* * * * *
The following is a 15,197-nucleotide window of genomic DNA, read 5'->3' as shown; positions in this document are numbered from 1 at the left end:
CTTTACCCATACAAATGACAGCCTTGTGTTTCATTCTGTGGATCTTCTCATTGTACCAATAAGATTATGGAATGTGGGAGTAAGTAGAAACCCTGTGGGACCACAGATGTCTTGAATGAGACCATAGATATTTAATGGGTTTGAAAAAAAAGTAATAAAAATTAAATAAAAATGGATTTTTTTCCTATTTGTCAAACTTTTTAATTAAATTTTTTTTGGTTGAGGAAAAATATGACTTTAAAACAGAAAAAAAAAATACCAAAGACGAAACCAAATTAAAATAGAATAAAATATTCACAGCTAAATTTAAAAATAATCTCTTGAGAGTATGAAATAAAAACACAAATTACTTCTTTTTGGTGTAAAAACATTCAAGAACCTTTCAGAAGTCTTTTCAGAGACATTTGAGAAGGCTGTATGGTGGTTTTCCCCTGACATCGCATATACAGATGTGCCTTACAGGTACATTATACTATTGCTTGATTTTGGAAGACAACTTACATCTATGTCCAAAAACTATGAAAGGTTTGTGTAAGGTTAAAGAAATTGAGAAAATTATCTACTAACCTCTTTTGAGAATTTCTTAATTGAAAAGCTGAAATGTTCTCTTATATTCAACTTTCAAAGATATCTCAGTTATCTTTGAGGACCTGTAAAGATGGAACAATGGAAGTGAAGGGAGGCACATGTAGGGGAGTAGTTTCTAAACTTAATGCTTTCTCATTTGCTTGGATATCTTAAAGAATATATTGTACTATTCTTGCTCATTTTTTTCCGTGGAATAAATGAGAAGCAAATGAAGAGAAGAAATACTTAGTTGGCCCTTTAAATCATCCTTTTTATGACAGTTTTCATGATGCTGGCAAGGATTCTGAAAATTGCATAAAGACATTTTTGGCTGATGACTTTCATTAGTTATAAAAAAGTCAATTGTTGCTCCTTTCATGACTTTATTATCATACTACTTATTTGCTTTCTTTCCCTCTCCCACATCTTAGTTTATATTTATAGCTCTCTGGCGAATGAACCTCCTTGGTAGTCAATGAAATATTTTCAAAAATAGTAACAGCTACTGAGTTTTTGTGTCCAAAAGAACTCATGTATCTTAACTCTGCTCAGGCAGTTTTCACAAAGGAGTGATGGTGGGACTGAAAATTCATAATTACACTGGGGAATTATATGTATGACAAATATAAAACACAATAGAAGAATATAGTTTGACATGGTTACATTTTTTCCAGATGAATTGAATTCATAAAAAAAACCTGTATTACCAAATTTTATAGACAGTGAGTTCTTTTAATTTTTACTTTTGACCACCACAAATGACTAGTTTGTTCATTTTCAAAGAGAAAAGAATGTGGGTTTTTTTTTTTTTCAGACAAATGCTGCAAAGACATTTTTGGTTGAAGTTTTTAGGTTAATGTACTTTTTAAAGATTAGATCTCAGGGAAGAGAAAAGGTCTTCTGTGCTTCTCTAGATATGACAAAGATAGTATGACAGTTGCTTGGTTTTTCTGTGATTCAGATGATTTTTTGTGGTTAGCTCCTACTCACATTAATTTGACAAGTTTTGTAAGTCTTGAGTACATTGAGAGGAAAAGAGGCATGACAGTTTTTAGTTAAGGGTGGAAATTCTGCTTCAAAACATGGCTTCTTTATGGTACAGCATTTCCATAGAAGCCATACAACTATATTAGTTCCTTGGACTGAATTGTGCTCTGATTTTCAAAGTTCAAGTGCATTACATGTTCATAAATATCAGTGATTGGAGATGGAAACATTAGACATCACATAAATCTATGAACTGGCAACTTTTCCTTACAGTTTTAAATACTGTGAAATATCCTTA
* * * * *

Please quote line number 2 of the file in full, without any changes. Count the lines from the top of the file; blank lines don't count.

CTTTACCCATACAAATGACAGCCTTGTGTTTCATTCTGTGGATCTTCTCATTGTACCAATAAGATTATGGAATGTGGGAGTAAGTAGAAACCCTGTGGGACCACAGATGTCTTGAATGAGACCATAGATATTTAATGGGTTTGAAAAAAAAGTAATAAAAATTAAATAAAAATGGATTTTTTTCCTATTTGTCAAACTTTTTAATTAAATTTTTTTTGGTTGAGGAAAAATATGACTTTAAAACAGAAAAAAAAAATACCAAAGACGAAACCAAATTAAAATAGAATAAAATATTCACAGCTAAATTTAAAAATAATCTCTTGAGAGTATGAAATAAAAACACAAATTACTTCTTTTTGGTGTAAAAACATTCAAGAACCTTTCAGAAGTCTTTTCAGAGACATTTGAGAAGGCTGTATGGTGGTTTTCCCCTGACATCGCATATACAGATGTGCCTTACAGGTACATTATACTATTGCTTGATTTTGGAAGACAACTTACATCTATGTCCAAAAACTATGAAAGGTTTGTGTAAGGTTAAAGAAATTGAGAAAATTATCTACTAACCTCTTTTGAGAATTTCTTAATTGAAAAGCTGAAATGTTCTCTTATATTCAACTTTCAAAGATATCTCAGTTATCTTTGAGGACCTGTAAAGATGGAACAATGGAAGTGAAGGGAGGCACATGTAGGGGAGTAGTTTCTAAACTTAATGCTTTCTCATTTGCTTGGATATCTTAAAGAATATATTGTACTATTCTTGCTCATTTTTTTCCGTGGAATAAATGAGAAGCAAATGAAGAGAAGAAATACTTAGTTGGCCCTTTAAATCATCCTTTTTATGACAGTTTTCATGATGCTGGCAAGGATTCTGAAAATTGCATAAAGACATTTTTGGCTGATGACTTTCATTAGTTATAAAAAAGTCAATTGTTGCTCCTTTCATGACTTTATTATCATACTACTTATTTGCTTTCTTTCCCTCTCCCACATCTTAGTTTATATTTATAGCTCTCTGGCGAATGAACCTCCTTGGTAGTCAATGAAATATTTTCAAAAATAGTAACAGCTACTGAGTTTTTGTGTCCAAAAGAACTCATGTATCTTAACTCTGCTCAGGCAGTTTTCACAAAGGAGTGATGGTGGGACTGAAAATTCATAATTACACTGGGGAATTATATGTATGACAAATATAAAACACAATAGAAGAATATAGTTTGACATGGTTACATTTTTTCCAGATGAATTGAATTCATAAAAAAAACCTGTATTACCAAATTTTATAGACAGTGAGTTCTTTTAATTTTTACTTTTGACCACCACAAATGACTAGTTTGTTCATTTTCAAAGAGAAAAGAATGTGGGTTTTTTTTTTTTTCAGACAAATGCTGCAAAGACATTTTTGGTTGAAGTTTTTAGGTTAATGTACTTTTTAAAGATTAGATCTCAGGGAAGAGAAAAGGTCTTCTGTGCTTCTCTAGATATGACAAAGATAGTATGACAGTTGCTTGGTTTTTCTGTGATTCAGATGATTTTTTGTGGTTAGCTCCTACTCACATTAATTTGACAAGTTTTGTAAGTCTTGAGTACATTGAGAGGAAAAGAGGCATGACAGTTTTTAGTTAAGGGTGGAAATTCTGCTTCAAAACATGGCTTCTTTATGGTACAGCATTTCCATAGAAGCCATACAACTATATTAGTTCCTTGGACTGAATTGTGCTCTGATTTTCAAAGTTCAAGTGCATTACATGTTCATAAATATCAGTGATTGGAGATGGAAACATTAGACATCACATAAATCTATGAACTGGCAACTTTTCCTTACAGTTTTAAATACTGTGAAATATCCTTA